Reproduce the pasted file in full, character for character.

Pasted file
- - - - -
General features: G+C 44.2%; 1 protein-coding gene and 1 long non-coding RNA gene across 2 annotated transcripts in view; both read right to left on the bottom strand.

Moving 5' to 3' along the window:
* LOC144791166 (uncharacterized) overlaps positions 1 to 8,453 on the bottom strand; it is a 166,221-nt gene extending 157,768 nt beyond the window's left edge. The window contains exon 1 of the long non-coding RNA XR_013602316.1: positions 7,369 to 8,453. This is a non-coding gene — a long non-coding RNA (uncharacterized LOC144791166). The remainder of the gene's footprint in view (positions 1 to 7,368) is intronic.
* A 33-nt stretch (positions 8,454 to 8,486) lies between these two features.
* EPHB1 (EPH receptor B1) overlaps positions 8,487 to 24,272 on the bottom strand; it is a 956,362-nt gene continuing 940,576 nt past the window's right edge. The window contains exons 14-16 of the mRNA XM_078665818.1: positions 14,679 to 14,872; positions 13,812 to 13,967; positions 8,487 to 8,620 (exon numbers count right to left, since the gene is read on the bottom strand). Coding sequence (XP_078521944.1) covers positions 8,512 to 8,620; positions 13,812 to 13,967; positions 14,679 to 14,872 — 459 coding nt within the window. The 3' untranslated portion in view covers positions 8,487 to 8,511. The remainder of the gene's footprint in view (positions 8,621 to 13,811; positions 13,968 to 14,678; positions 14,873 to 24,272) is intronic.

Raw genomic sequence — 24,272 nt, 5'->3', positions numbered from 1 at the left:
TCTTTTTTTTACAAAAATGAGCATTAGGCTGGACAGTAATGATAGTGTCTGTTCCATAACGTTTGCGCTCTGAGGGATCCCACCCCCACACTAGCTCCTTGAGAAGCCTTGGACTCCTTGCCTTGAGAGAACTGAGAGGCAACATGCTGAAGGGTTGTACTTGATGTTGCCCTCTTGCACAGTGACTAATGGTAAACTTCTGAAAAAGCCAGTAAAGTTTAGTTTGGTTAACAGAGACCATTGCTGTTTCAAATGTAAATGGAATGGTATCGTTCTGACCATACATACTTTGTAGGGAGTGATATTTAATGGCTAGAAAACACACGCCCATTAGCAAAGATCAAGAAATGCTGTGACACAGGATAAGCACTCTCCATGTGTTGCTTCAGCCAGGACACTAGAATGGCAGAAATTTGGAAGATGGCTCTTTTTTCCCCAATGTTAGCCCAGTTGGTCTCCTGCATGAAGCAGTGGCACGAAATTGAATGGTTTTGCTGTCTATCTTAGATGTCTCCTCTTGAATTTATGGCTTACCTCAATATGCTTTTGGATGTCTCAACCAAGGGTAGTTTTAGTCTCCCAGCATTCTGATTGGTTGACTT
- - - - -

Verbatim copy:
General features: G+C 44.2%; 1 protein-coding gene and 1 long non-coding RNA gene across 2 annotated transcripts in view; both read right to left on the bottom strand.

Moving 5' to 3' along the window:
* LOC144791166 (uncharacterized) overlaps positions 1 to 8,453 on the bottom strand; it is a 166,221-nt gene extending 157,768 nt beyond the window's left edge. The window contains exon 1 of the long non-coding RNA XR_013602316.1: positions 7,369 to 8,453. This is a non-coding gene — a long non-coding RNA (uncharacterized LOC144791166). The remainder of the gene's footprint in view (positions 1 to 7,368) is intronic.
* A 33-nt stretch (positions 8,454 to 8,486) lies between these two features.
* EPHB1 (EPH receptor B1) overlaps positions 8,487 to 24,272 on the bottom strand; it is a 956,362-nt gene continuing 940,576 nt past the window's right edge. The window contains exons 14-16 of the mRNA XM_078665818.1: positions 14,679 to 14,872; positions 13,812 to 13,967; positions 8,487 to 8,620 (exon numbers count right to left, since the gene is read on the bottom strand). Coding sequence (XP_078521944.1) covers positions 8,512 to 8,620; positions 13,812 to 13,967; positions 14,679 to 14,872 — 459 coding nt within the window. The 3' untranslated portion in view covers positions 8,487 to 8,511. The remainder of the gene's footprint in view (positions 8,621 to 13,811; positions 13,968 to 14,678; positions 14,873 to 24,272) is intronic.

Raw genomic sequence — 24,272 nt, 5'->3', positions numbered from 1 at the left:
TCTTTTTTTTACAAAAATGAGCATTAGGCTGGACAGTAATGATAGTGTCTGTTCCATAACGTTTGCGCTCTGAGGGATCCCACCCCCACACTAGCTCCTTGAGAAGCCTTGGACTCCTTGCCTTGAGAGAACTGAGAGGCAACATGCTGAAGGGTTGTACTTGATGTTGCCCTCTTGCACAGTGACTAATGGTAAACTTCTGAAAAAGCCAGTAAAGTTTAGTTTGGTTAACAGAGACCATTGCTGTTTCAAATGTAAATGGAATGGTATCGTTCTGACCATACATACTTTGTAGGGAGTGATATTTAATGGCTAGAAAACACACGCCCATTAGCAAAGATCAAGAAATGCTGTGACACAGGATAAGCACTCTCCATGTGTTGCTTCAGCCAGGACACTAGAATGGCAGAAATTTGGAAGATGGCTCTTTTTTCCCCAATGTTAGCCCAGTTGGTCTCCTGCATGAAGCAGTGGCACGAAATTGAATGGTTTTGCTGTCTATCTTAGATGTCTCCTCTTGAATTTATGGCTTACCTCAATATGCTTTTGGATGTCTCAACCAAGGGTAGTTTTAGTCTCCCAGCATTCTGATTGGTTGACTT